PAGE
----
I have an outlet in a small bar area that does not have any power coming in to the wires. It's been like this for as long as we've been here (4 years, house is 20 years old). I checked every breaker, every light switch, and every GFCI and it didn't appear to be attached to any of them. I found an empty receptacle in a cabinet in our mudroom with the 2 white wires, 2 black wires, and 1 ground wire. One of the black wires has 120v with one of the white wires while the other pair has zero.

I'm assuming the pair with 0v is going to my "dead" outlet. I have no idea which circuit it's on so I'm going to cut power to the entire house and put the black wires in a wire nut together and do the same thing for the white wires. Any issues with this? Do I need to do anything with the loose ground? Thanks for any comments/suggestions.

Missing connection?

  • 5
    When in doubt, hook wires together and hope your house doesn’t burn down. But in reality, I would hire an electrician who can operate a circuit tracer to figure out what is actually going on snd why there is no power on that circuit. Apr 2 '19 at 2:31
  • 2
    What you can do is short together the two "dead" wires (white and black coming from the same romax), and then measure the resistance between the two wires at the other end, to see that it's essentially zero ohms. If it is then you have found the right wires. (Note that you should probably check resistance before shorting the wires to be sure it's "infinity" and nothing else is producing the short.) (And before measuring resistance, though, check the voltage -- putting an ohmmeter on a "live" circuit will blow the meter (something I learned at about age 14).)
    – Hot Licks
    Apr 2 '19 at 23:42
  • 1
    It's not at all unlikely that finishing this outlet was simply overlooked when the house was wired.
    – Hot Licks
    Apr 2 '19 at 23:46
  • Do the wires go up into a roof space? I'd suggest visually looking at the wires whereever possible and see if there's a problem. Perhaps get an assistant to wiggle/push-pull the pictured end and see if you can find the cables in the roof. If they depart sideways, it gets much harder.
    – Criggie
    Apr 2 '19 at 23:50
  • The "loose ground" is there because when the electrician roughed in the box he connected the grounds together with a wire nut and added a third bare wire to serve the receptacle in the box. This is standard practice.
    – Hot Licks
    Apr 3 '19 at 2:26

This is answer is based on the wires in the pictured box were found that way - just hanging loose - and not capped with wire nuts. If they were capped with wire nuts then I would much more likely (but not guaranteed) consider this more of a "are these the right wires - tone/test to find out" situation. But as is...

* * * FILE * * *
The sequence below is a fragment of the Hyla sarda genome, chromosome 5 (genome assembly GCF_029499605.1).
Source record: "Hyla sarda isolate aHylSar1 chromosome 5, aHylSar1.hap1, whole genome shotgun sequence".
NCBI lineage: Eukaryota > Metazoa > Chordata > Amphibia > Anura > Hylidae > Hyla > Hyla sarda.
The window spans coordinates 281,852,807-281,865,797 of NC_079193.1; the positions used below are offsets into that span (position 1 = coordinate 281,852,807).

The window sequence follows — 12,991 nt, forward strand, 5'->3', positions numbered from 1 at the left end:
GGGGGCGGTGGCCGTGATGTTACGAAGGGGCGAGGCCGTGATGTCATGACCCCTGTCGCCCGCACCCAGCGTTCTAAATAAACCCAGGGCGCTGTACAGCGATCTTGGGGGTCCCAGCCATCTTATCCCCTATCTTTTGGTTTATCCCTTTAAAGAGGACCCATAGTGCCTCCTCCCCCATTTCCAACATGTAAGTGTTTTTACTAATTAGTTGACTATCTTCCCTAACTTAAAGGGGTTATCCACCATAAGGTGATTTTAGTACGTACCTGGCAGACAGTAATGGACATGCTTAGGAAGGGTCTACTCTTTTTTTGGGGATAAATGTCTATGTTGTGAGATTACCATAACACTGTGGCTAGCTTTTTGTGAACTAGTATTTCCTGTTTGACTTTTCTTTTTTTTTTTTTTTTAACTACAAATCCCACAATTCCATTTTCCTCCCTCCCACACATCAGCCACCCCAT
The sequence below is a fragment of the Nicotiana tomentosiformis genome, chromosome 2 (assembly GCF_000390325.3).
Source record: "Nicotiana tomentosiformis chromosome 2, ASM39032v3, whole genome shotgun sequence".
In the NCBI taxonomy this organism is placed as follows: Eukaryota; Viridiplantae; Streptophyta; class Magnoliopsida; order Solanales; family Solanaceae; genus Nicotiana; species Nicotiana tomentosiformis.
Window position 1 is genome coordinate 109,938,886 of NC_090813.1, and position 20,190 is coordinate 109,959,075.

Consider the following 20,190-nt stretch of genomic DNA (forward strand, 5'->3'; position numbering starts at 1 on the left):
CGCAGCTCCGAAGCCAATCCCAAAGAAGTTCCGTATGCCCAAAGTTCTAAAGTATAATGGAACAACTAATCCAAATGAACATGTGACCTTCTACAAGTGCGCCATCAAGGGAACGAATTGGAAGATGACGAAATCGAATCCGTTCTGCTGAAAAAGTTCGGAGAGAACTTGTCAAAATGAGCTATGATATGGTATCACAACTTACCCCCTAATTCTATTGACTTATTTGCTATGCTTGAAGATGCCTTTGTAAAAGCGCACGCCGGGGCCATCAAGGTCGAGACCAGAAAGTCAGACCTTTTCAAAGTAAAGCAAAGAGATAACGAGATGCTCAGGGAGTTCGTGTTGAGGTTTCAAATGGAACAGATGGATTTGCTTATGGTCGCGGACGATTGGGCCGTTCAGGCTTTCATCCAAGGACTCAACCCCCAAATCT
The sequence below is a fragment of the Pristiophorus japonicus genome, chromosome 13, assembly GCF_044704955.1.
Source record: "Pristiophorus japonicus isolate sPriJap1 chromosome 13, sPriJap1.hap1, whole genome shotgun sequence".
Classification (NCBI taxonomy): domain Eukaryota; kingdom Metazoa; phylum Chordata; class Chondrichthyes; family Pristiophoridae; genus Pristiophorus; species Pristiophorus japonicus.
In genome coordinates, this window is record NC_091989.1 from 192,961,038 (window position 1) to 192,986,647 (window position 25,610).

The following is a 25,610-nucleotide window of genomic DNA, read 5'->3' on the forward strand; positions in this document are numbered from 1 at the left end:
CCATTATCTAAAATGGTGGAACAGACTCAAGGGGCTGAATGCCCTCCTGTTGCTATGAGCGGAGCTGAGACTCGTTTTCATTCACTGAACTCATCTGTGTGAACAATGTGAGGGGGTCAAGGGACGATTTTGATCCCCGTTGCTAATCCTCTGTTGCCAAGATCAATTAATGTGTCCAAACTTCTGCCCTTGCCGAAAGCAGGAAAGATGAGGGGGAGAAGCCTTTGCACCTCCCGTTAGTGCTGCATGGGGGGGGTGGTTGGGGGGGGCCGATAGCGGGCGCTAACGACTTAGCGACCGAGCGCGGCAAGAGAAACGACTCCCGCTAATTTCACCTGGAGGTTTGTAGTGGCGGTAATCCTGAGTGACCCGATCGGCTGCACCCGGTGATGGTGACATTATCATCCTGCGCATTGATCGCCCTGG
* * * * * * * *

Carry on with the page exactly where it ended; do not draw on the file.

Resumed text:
The problem is you don't know why the previous receptacle was removed from the box. The likely possibilities, which you are counting on, are:

  • There was something wrong with this receptacle, so it was removed, leaving these wires hanging. Nobody needed a receptacle here and nobody noticed or cared that another receptacle wasn't working and that was it. or
  • (As suggested by Harper): There was nothing really wrong with the receptacle here, but the previous owner had some reason to remove it - e.g., it was valuable (GFCI? Timer? Dimmer?) or it was flagged as a non-code-compliant device and removed. But the previous owner did it himself and didn't bother to cap the wires and didn't know or care about the other receptacle that stopped working.

But it is also possible:

  • Something was wrong with the circuit in general - e.g., the breaker wouldn't reset. Somebody removed this receptacle as part of the troubleshooting process. The problem went away. Nobody needed a receptacle here and, while they knew the other receptacle (the one you are trying to fix) wasn't working, they didn't care because the rest of the circuit was working again.

You have no way of knowing which of these scenarios (or some other one I haven't thought of) actually happened. As a result, while it is easy enough to connect these wires together and see if the receptacle works, you might be reactivating an old problem, such as:

  • A bad connection at the receptacle you are trying to fix, that might arc and cause a fire.
  • A damaged wire between this missing receptacle and the receptacle you are trying to fix, which might cause an intermittent hard to find until it is too late problem, causing a fire.
  • A damaged wire leading from the previous receptacle to this missing receptacle that has a problem that isn't evident when there is no current flowing (as there hasn't been since the receptacle was removed).

You simply don't know.

Are there ways to check things out? Yes. You can test the wires in each section to make sure they are low resistance and not shorted. You can check (even replace) the broken receptacle to avoid any problems there. But you are starting in a really bad place - with a receptacle that was removed and the wires were not properly capped. So you really don't know what is going on with these wires.

Anyone who would leave the wires hanging doesn't know electrical safety 101. What other problems might be lurking???

  • Is there any way to know if they are safe to use? Would putting an arc-fault breaker on the circuit change the situation?